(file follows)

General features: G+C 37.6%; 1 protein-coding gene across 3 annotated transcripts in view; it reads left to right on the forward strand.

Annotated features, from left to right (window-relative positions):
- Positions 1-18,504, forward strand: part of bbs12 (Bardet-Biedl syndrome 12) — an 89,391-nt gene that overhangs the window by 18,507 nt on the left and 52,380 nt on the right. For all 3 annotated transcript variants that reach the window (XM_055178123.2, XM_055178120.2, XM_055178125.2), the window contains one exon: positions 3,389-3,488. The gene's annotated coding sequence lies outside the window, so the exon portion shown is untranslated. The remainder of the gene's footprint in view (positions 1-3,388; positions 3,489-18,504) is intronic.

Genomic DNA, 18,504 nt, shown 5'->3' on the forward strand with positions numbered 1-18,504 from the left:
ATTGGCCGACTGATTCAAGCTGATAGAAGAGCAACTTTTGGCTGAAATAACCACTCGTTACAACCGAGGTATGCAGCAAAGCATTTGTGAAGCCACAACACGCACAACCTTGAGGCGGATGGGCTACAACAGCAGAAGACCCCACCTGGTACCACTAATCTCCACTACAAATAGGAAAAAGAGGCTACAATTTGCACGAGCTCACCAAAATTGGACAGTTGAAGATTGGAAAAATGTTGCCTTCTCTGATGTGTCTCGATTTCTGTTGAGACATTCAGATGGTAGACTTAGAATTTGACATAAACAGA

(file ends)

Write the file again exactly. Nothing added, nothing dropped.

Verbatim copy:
General features: G+C 37.6%; 1 protein-coding gene across 3 annotated transcripts in view; it reads left to right on the forward strand.

Annotated features, from left to right (window-relative positions):
- Positions 1-18,504, forward strand: part of bbs12 (Bardet-Biedl syndrome 12) — an 89,391-nt gene that overhangs the window by 18,507 nt on the left and 52,380 nt on the right. For all 3 annotated transcript variants that reach the window (XM_055178123.2, XM_055178120.2, XM_055178125.2), the window contains one exon: positions 3,389-3,488. The gene's annotated coding sequence lies outside the window, so the exon portion shown is untranslated. The remainder of the gene's footprint in view (positions 1-3,388; positions 3,489-18,504) is intronic.

Genomic DNA, 18,504 nt, shown 5'->3' on the forward strand with positions numbered 1-18,504 from the left:
ATTGGCCGACTGATTCAAGCTGATAGAAGAGCAACTTTTGGCTGAAATAACCACTCGTTACAACCGAGGTATGCAGCAAAGCATTTGTGAAGCCACAACACGCACAACCTTGAGGCGGATGGGCTACAACAGCAGAAGACCCCACCTGGTACCACTAATCTCCACTACAAATAGGAAAAAGAGGCTACAATTTGCACGAGCTCACCAAAATTGGACAGTTGAAGATTGGAAAAATGTTGCCTTCTCTGATGTGTCTCGATTTCTGTTGAGACATTCAGATGGTAGACTTAGAATTTGACATAAACAGA